While it’s true that most of the land is rolling grassland, there are a number of amazingly beautiful areas hiding sporadically through the high plains. To break up the monotony, I like to string together several of these scenic areas to visit and explore. On this particular trip, I visited the Bighorn Canyon of Montana and Wyoming, Devil’s Tower National Monument, and Bad Lands National Park. Along the way, I drove over the high rugged Bighorn Mountains and the Black Hills. Traveling this way, I find I enjoy the drive a lot more than driving straight through bored out of my mind and hating the relentless plain.
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Bighorn Canyon National Recreation Area is found north of Lovell, Wyoming. It is bordered on the west by the rugged Pryor Mountains which are home to herds of wild horses. The region is very rugged, gravelly, and rocky land, dotted with Juniper, Yucca, Sage brush, and desert grasses. The main canyon is very impressive. The Bighorn River winds through like a giant blue snake slithering through the desert. It doubles back on itself, as it winds deep in the earth. The sheer cliffs that rise 1000 feet above the river are of a soft sedimentary rock, very crumbly and not to be trusted. The canyon is home to a variety of animals. Big Horn Sheep, horses, coyotes, mountain lions, snakes, lizards and birds among others all live in the region. The river runs steady and strong, a popular rafting destination during the summer. The total sum of all these parts of the landscape make the Bighorn Canyon a dramatic beautiful, and haunting region to explore.
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It was my first visit to Bighorn Canyon. I didn’t know what to expect, but I had hopes of seeing the wild horses of the Pryor mountains, and maybe some Big Horn sheep. I paid my entrance fee, and started driving north into the park. I passed a sign that informed me that I was now in the Pryor Mountain wild horse refuge, and 100 feet further up the road, there they were. Three horses stood contentedly in the grass of a roadside meadow. They ate the grass, unconcerned with my presence. I watched them for awhile, then moved on. Before seeing these horses, I had images of wild stallions galloping in herds through the desert. Perhaps I was a bit romantic in my thinking of these horses. These ones acted like regular ranch horses.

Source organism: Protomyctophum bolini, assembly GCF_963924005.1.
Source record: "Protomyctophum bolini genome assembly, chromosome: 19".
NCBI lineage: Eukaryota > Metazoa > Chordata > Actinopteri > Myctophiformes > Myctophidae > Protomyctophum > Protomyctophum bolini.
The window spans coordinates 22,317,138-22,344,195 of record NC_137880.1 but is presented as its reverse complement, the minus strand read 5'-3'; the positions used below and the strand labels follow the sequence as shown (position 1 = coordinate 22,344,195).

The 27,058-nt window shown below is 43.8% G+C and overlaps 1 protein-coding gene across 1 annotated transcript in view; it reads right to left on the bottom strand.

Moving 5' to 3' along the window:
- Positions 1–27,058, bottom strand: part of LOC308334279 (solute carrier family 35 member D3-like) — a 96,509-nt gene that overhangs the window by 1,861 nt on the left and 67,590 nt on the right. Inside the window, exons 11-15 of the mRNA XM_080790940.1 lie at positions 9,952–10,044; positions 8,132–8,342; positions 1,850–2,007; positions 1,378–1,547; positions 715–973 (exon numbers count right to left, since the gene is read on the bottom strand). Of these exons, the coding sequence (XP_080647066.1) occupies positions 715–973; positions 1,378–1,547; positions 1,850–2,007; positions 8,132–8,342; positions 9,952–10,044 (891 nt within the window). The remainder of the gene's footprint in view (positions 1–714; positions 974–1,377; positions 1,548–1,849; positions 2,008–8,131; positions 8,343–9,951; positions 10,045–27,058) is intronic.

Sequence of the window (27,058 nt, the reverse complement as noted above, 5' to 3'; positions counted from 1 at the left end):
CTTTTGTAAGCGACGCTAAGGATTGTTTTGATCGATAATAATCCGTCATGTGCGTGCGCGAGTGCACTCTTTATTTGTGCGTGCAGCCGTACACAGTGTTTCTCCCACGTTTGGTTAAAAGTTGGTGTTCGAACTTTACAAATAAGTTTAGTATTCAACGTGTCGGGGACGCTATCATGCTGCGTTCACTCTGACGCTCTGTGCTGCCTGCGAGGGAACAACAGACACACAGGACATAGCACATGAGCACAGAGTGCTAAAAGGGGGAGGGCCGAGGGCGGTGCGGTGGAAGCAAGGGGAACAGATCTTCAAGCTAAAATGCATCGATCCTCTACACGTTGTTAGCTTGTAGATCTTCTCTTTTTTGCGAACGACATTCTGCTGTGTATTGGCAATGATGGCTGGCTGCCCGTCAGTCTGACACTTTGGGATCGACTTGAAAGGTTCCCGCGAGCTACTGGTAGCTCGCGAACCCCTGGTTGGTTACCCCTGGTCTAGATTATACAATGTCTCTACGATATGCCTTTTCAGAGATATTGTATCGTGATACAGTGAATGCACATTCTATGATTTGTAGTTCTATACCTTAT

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The views from the canyon rim are fabulous. I hiked around at Barry’s Landing, the Devil Canyon Overlook, and the Ranger’s Delight trail during my visit. The Devil Canyon overlook offers an eagle eye view over the river. From 1000 feet over the river, the canyon bends and curves as it twists its way along. As I was alone, so I hollered out a long “ECCCHHHOOOO” and was rewarded by my voice bouncing off of the sheer rock walls and fading into the distance. Montana has excellent echoing canyons. I ate my lunch at Barry’s landing, a wide bend in the river, which has a boat launch and picnic area. I scrambled down a rocky swale to the edge of the river. The water was cold and blue, reflecting the sky. There was still a thin layer of ice on over half the river. I finished my visit by hiking the Ranger’s Delight trail. This aptly named short hike leads to a rock outcrop high over the river canyon. I loved the views from here. It’s one thing to drive through a park, but to really get a feel for it, I like to hike far into the scenic areas off the beaten path.